Around us, the power of that passing echoed throughout the very fabric of the land, changing and shaping it in ways we could not begin to imagine. Maric, my master, my mentor, my friend, was gone and a new era was begun.

 

 

Things I Remember

Much has occurred since I last laid pen to paper in my journal. Perhaps some day, I can write of those things in more detail, from memory and hastily scribbled notes. Such as I write here, are just the highlights, if such a word is applicable to some less than pleasant turns of events. No doubt I shall remember others once I have finished this entry. Others, I will perhaps leave to others to remember.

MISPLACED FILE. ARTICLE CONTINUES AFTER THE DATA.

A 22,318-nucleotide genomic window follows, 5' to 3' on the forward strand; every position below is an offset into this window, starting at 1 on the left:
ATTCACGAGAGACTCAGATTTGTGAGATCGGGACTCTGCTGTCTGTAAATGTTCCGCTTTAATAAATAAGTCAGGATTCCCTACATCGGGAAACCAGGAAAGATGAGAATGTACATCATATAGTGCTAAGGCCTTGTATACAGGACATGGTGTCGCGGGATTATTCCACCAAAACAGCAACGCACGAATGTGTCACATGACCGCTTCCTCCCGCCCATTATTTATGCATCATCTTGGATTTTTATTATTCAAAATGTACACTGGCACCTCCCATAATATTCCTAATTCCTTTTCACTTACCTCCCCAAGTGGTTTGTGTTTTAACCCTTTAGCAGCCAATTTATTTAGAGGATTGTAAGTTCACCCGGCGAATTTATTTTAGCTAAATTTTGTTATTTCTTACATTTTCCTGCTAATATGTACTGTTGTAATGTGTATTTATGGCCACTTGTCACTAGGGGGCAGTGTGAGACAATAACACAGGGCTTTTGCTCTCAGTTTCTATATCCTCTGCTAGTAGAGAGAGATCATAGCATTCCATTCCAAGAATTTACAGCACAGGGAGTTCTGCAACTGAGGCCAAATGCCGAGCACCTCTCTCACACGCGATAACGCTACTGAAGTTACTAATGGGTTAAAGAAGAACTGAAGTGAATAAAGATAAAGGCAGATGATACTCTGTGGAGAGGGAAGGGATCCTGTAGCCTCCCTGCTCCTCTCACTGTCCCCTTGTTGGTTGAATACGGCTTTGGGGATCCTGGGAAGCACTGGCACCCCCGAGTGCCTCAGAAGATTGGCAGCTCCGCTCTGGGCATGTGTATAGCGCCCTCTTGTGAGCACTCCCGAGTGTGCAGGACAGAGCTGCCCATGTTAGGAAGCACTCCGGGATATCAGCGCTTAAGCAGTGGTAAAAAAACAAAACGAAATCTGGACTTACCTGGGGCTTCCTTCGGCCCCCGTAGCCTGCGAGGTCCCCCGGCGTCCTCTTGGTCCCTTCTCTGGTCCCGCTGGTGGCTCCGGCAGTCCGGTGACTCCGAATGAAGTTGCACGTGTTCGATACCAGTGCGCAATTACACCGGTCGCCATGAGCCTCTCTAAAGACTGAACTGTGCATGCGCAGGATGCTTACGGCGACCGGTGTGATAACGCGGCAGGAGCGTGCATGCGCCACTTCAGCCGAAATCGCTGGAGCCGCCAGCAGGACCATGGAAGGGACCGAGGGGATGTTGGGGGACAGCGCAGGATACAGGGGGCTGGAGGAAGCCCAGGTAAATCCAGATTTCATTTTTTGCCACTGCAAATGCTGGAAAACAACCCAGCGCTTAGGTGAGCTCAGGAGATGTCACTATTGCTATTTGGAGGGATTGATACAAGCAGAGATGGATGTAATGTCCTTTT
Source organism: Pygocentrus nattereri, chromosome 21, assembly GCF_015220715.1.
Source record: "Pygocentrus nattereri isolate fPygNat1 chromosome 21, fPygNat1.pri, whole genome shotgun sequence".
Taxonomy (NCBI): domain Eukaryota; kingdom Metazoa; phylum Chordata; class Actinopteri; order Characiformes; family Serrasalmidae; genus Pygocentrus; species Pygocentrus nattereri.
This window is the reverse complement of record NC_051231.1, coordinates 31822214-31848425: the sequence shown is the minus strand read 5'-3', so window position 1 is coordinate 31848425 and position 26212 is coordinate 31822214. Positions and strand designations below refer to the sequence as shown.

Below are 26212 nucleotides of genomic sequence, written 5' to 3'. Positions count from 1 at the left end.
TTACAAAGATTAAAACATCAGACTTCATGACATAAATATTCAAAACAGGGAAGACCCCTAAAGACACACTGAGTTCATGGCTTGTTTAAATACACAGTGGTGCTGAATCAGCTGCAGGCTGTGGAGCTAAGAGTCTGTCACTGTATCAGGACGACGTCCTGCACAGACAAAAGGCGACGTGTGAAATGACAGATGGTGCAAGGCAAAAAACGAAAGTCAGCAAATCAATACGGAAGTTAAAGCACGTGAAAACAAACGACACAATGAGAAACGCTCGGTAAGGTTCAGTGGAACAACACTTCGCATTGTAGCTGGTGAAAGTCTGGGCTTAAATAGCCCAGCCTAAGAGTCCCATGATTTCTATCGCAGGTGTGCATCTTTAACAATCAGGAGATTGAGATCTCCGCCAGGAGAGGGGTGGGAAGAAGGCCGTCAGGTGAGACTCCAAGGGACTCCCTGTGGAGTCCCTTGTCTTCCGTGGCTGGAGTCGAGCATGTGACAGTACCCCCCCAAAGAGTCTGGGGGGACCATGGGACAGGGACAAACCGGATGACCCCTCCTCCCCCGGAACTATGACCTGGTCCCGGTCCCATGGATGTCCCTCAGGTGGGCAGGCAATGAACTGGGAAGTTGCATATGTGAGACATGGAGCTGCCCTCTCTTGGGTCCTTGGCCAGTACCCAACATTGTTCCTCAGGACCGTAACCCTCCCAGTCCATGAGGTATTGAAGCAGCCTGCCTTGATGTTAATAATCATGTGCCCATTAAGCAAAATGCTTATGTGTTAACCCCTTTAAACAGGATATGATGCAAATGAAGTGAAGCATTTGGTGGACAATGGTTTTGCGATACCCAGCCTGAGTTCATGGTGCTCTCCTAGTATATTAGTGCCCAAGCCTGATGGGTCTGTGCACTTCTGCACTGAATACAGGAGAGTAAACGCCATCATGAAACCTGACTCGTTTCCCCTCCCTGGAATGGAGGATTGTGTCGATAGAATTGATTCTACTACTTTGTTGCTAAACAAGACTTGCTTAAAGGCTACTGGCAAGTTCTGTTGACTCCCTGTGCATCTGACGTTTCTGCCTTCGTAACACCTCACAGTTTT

Another realm collided with ours, leading to battles with witches and others. This in turn stirred up the goblins and demi-fae, leading to a battle in which I had to take up my sword, and my magical abilities to defeat the foes. Blood magic is surprisingly effective against a cloud of demi-fae, as, it seems, was a threat to make kebabs out of any of them I caught trespassing in the future against those I consider mine. The queen of the demi-fae, responsible for so much of the tragedy was spared, only for the sake of the child she carried. At least, until the child she carried was born.

Maric, by virtue of his merging with the Huntsman seized the Unseelie Throne. This was not well received in the Unseelie Court, but none could make a better claim, and none dared stand against him. It fell to me to write the proclamation, which was duly signed by the senior members of the court. Having established his position, Maric made his relationship with Aoibheann official, and again, it fell to me to write the official proclamation.